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Latin America
1:31 am
Thu June 21, 2012

Mexico's Youth Make Voices Heard Ahead Of Vote

A man wearing a mask holds up a machete during a protest in May against a possible return of the old ruling Institutional Revolutionary Party in Mexico City.
Eduardo Verdugo AP

Originally published on Thu June 21, 2012 7:55 am

Mexicans go to the polls July 1 to choose their next president, and polls show that voters seem inclined to embrace the past. The center-left Institutional Revolutionary Party, or PRI, which ruled the country for more than seven decades before being ousted 12 years ago, holds a solid lead.

But Mexico's young are making their voices heard: Some fear a return of authoritarian rule; others simply want jobs.

Making Noise

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It's All Politics
8:34 pm
Wed June 20, 2012

House Panel's Contempt Vote Against Holder Part Of Political Firefight

Originally published on Wed June 20, 2012 8:41 pm

Good luck if you're looking to see what Americans think about the "Fast and Furious" gun-running controversy that has escalated into a constitutional fight between President Obama and the GOP-led House.

The No. 1 concern of voters is clear: In survey after survey, the economy comes out on top. But the impact of Fast and Furious, the since-killed program that funneled weapons from U.S. gun dealers to Mexican drug gangs, is a lot murkier.

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All Songs Considered Blog
7:35 pm
Wed June 20, 2012

The Drop: UZ Sets A Trap

Courtesy of the artist

Originally published on Wed June 20, 2012 7:59 pm

There's an overwhelming amount of electronic music available on the web, and every week a new crop emerges. Countless remixes, edits and mashups make their way through the web every day. It's a lot to sift through; everyone could use a little help.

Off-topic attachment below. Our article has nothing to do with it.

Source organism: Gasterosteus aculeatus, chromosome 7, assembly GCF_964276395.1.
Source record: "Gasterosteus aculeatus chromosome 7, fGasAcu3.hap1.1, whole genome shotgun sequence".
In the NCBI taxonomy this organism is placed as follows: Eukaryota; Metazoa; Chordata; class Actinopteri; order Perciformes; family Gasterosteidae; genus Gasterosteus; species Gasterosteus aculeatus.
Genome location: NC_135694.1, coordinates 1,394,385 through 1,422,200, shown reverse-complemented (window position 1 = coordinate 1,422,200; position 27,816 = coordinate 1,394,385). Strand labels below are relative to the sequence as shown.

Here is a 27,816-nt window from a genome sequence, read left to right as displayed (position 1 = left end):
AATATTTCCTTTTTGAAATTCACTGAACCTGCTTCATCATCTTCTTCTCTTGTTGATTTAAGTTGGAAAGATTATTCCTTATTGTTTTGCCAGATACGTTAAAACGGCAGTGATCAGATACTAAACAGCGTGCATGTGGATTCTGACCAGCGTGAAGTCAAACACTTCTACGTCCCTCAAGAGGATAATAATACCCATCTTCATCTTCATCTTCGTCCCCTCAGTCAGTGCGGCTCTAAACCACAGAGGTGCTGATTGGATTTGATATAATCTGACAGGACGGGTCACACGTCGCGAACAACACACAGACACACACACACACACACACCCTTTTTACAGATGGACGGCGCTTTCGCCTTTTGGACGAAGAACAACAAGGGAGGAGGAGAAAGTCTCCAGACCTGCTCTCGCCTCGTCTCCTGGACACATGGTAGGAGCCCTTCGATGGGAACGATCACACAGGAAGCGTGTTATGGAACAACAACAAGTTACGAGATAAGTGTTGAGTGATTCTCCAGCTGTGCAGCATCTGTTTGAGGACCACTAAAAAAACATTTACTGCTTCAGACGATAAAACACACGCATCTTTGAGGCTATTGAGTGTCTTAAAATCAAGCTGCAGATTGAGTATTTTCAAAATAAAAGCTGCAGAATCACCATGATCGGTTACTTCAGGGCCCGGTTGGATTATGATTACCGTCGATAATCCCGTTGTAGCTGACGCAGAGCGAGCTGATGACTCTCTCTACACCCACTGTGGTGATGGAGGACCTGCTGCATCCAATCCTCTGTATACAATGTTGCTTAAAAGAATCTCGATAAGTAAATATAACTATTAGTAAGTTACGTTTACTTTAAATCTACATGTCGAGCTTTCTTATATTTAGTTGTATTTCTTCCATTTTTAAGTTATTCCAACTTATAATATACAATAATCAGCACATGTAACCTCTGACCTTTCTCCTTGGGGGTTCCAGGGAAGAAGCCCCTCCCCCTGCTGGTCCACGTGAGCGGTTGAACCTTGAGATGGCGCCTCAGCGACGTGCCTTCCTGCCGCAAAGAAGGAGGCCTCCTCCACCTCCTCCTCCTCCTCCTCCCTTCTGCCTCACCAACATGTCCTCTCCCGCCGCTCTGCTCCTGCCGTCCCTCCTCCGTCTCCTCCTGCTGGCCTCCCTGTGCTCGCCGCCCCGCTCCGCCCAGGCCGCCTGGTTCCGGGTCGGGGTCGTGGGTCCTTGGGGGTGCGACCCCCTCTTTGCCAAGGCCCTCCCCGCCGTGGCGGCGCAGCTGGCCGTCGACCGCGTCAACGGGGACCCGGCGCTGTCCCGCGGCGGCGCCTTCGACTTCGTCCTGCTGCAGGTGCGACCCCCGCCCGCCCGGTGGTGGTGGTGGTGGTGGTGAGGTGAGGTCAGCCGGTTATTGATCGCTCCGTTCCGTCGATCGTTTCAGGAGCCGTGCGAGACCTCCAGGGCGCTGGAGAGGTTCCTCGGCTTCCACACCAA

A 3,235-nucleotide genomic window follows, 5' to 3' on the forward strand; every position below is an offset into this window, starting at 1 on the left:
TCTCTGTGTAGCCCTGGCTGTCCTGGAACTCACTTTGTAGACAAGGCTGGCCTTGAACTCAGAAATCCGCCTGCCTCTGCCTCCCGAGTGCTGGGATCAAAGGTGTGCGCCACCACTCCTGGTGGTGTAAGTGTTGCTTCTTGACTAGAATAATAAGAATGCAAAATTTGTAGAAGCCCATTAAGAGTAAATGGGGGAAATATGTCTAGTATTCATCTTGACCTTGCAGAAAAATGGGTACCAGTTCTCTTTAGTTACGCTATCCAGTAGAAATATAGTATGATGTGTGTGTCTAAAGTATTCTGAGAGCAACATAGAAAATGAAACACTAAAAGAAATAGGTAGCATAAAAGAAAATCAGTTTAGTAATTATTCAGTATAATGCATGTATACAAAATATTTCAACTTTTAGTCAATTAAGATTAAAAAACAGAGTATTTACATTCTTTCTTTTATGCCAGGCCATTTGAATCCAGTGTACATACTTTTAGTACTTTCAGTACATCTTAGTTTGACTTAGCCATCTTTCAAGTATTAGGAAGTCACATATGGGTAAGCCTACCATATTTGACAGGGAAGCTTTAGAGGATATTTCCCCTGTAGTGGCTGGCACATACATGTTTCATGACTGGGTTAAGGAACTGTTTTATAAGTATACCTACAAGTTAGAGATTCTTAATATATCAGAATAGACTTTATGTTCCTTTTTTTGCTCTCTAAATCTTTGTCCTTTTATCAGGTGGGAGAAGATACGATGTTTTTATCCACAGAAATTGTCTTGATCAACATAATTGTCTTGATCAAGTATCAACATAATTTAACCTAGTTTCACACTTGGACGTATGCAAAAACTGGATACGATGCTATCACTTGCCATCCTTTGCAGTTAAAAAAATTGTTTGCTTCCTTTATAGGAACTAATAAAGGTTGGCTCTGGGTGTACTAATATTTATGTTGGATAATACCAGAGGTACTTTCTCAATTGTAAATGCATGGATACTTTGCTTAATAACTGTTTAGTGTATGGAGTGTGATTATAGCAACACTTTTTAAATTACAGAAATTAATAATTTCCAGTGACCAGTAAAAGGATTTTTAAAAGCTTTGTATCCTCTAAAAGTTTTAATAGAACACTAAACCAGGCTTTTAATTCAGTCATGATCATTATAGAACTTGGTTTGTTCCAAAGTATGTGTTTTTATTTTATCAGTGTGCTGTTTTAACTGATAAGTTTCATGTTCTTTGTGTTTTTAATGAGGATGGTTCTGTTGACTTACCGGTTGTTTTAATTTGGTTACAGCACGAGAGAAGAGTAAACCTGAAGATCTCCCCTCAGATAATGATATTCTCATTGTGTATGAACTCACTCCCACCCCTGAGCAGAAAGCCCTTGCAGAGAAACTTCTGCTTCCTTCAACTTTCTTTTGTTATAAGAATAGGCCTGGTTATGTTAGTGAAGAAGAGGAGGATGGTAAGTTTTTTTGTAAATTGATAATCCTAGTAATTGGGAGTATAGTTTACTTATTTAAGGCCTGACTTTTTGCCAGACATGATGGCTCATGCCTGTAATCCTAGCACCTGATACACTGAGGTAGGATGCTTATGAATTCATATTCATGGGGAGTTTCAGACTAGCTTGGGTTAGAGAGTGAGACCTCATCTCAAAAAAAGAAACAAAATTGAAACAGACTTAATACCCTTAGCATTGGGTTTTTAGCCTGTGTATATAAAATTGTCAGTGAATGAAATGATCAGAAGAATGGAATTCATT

The music I'm obsessed with this week is an EP called Trap S--- by a producer named UZ.

We don't know much about UZ — I spoke with him over email, but his alias was about all the guy would reveal about himself. The name of his EP is a profane piece of slang that the producer traces back to hip-hop.

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The Two-Way
6:51 pm
Wed June 20, 2012

On The First Day Of Summer, It's Blazing Hot In The Northeast

Four-year-old Solaris Arias, of Providence, R.I., right, jumps through water spraying from an open fire hydrant on Wednesday.
Steven Senne AP

Today is the summer solstice in the western hemisphere: It marks the longest day of the year and also marks the first day of summer.

That's pretty obvious in the northeast today. Here in Washington, D.C., it's still 97 degrees and it's almost 7 p.m. The AP reports that New York City, Boston and Philadelphia all hit the 90s.

The AP adds:

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Wednesdays Become Eclectic
6:39 pm
Wed June 20, 2012

KCRW Presents: Ane Brun

KCRW

Originally published on Wed July 2, 2014 12:32 pm

During a recent video to the KCRW studios, Ane Brun danced her way through a performance of her single "Do You Remember," her hands waving in the air as if she were conducting the song.

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Religion
6:31 pm
Wed June 20, 2012

Bishops Launch 2-Week Campaign Against Health Law

Archbishop William Lori of Baltimore, shown speaking at the state Capitol in Hartford, Conn., in 2009, is the head of the U.S. bishops' Fortnight for Freedom campaign.